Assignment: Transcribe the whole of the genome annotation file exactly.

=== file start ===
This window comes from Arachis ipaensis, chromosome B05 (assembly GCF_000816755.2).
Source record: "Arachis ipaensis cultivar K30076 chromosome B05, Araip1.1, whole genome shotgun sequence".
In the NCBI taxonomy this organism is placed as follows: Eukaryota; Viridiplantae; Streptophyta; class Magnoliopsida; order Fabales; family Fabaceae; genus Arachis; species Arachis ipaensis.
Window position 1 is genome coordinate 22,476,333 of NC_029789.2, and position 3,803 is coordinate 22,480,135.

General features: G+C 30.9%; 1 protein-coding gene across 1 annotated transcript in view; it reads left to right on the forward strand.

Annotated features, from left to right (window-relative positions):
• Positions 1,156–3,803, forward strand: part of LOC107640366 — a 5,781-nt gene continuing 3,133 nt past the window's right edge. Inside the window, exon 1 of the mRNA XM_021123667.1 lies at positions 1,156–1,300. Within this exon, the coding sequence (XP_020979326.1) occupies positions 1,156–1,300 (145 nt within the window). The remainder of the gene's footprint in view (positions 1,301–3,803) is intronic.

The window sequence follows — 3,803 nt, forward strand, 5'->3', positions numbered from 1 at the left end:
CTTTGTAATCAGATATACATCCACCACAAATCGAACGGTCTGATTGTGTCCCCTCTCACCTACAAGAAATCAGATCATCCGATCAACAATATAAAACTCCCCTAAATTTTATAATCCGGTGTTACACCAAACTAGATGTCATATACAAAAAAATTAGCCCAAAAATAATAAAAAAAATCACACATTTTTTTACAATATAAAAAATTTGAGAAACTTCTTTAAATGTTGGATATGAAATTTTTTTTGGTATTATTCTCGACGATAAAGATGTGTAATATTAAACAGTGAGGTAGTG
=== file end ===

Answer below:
This window comes from Arachis ipaensis, chromosome B05 (assembly GCF_000816755.2).
Source record: "Arachis ipaensis cultivar K30076 chromosome B05, Araip1.1, whole genome shotgun sequence".
In the NCBI taxonomy this organism is placed as follows: Eukaryota; Viridiplantae; Streptophyta; class Magnoliopsida; order Fabales; family Fabaceae; genus Arachis; species Arachis ipaensis.
Window position 1 is genome coordinate 22,476,333 of NC_029789.2, and position 3,803 is coordinate 22,480,135.

General features: G+C 30.9%; 1 protein-coding gene across 1 annotated transcript in view; it reads left to right on the forward strand.

Annotated features, from left to right (window-relative positions):
• Positions 1,156–3,803, forward strand: part of LOC107640366 — a 5,781-nt gene continuing 3,133 nt past the window's right edge. Inside the window, exon 1 of the mRNA XM_021123667.1 lies at positions 1,156–1,300. Within this exon, the coding sequence (XP_020979326.1) occupies positions 1,156–1,300 (145 nt within the window). The remainder of the gene's footprint in view (positions 1,301–3,803) is intronic.

The window sequence follows — 3,803 nt, forward strand, 5'->3', positions numbered from 1 at the left end:
CTTTGTAATCAGATATACATCCACCACAAATCGAACGGTCTGATTGTGTCCCCTCTCACCTACAAGAAATCAGATCATCCGATCAACAATATAAAACTCCCCTAAATTTTATAATCCGGTGTTACACCAAACTAGATGTCATATACAAAAAAATTAGCCCAAAAATAATAAAAAAAATCACACATTTTTTTACAATATAAAAAATTTGAGAAACTTCTTTAAATGTTGGATATGAAATTTTTTTTGGTATTATTCTCGACGATAAAGATGTGTAATATTAAACAGTGAGGTAGTG